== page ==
The Iraqi soldiers were brought to Shulla, an impoverished community where adrenaline-charged Shiite militants were angry about the detention of one of Sadr's top aides. Zubaidy said that his U.S. officers ordered Iraqi soldiers to open fire on the angry crowd in Shulla. "The American officers hysterically ordered us to shoot the 'traitors'," he recalls, "We were not asked beforehand to go fight our people in Shulla. If we had been....we would have resigned at the camp right away."

Many Iraqi soldiers refused to fire, abandoned their weapons and fled from the scene, says Zubaidy. Another soldier from the battalion, Hamid Tamimi from Dijeil district in Salahuddin province, says some Iraqi troops even turned against the Americans and opened fire on U.S. personnel while chanting slogans and songs glorifying Sadr and his late father. A number of Iraqi soldiers did stay by the side of the Americans, Tamimi says, mostly from Kurdish militias. But most soldiers from Iraq's predominately Shiite southern cities fought against the Americans, he alleges.

A number of residents in Shulla, some of whom took up arms against U.S. troops, have similar accounts. Hayder al-Maliki, 26, received minor wounds in the leg and the scalp from U.S. gunfire. He alleges that he witnessed American personnel open fire on Iraqi soldiers they refused to fight alongside the U.S. and sided with pro-Sadr forces. "In the beginning the Americans tried to push the Iraqi army into the fight. But when many of them declined, the Americans started to shoot at them"-and even incited other Iraqi soldiers to "shoot their friends in the army," he says. His account could not be independently confirmed.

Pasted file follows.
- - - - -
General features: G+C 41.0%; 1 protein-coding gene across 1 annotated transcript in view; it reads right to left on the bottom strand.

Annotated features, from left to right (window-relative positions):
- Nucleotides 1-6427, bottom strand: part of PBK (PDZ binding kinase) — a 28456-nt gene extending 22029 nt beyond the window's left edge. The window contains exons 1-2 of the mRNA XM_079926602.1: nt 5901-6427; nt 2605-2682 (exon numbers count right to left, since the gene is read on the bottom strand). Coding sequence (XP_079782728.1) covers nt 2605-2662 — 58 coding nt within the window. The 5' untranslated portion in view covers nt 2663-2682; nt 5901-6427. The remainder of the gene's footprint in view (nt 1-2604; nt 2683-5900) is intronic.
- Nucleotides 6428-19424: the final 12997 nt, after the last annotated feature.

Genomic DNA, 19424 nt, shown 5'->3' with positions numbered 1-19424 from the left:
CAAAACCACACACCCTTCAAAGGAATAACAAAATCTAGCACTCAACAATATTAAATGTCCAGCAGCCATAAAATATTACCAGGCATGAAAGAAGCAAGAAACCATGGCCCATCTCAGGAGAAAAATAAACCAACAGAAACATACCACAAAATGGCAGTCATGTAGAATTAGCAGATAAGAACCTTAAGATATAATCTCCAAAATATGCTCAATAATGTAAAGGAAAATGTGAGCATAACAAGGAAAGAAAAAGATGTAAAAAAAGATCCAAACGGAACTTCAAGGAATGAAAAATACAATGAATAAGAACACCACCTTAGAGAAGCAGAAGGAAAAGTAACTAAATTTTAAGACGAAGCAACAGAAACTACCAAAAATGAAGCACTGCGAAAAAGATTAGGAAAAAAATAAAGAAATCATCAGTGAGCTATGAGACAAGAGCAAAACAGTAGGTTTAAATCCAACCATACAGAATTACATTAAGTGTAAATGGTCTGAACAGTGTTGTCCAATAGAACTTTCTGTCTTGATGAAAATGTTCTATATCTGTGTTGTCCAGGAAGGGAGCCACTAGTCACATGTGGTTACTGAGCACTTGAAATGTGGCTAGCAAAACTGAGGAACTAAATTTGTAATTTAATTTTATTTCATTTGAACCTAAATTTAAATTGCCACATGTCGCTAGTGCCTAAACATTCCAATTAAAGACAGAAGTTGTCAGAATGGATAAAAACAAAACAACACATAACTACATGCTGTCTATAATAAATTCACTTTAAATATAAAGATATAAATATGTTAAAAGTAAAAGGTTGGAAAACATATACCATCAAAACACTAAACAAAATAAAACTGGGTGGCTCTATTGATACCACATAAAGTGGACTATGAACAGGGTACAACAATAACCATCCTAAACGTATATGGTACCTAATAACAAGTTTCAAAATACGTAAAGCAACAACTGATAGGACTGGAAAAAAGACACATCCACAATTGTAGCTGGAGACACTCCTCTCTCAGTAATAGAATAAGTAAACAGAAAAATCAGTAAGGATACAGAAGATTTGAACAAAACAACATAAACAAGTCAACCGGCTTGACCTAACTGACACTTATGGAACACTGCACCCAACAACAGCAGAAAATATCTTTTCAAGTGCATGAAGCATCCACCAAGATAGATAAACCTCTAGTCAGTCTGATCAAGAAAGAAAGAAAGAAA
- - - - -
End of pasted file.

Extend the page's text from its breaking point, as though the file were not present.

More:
Iraqi officers and soldiers assigned as guards at the Taji military complex reported that members of the 2nd Battalion who'd been deployed on the mission returned later that day in two groups. Some came back in cars with American personnel, weapons hanging on their shoulders. A second group arrived on foot, without weapons, according to Ra'ad Ahmed, a recruit who guards one of the gates of the camp.

The convoy that returned with the Americans-mostly Kurdish peshmerga fighters-were then reinforced with other soldiers and sent to fight in Fallujah, says Wissam Al-Majma'i, a first lieutenant in charge of security at one of Taji's gates. Neither U.S. personnel nor Kurdish soldiers at the Taji base were willing to comment on the events of the day. One of the Kurdish troops, on condition of anonymity, simply says that "we are soldiers. We receive our orders from our military officers, whether American or Iraqi, and we have to abide by these orders."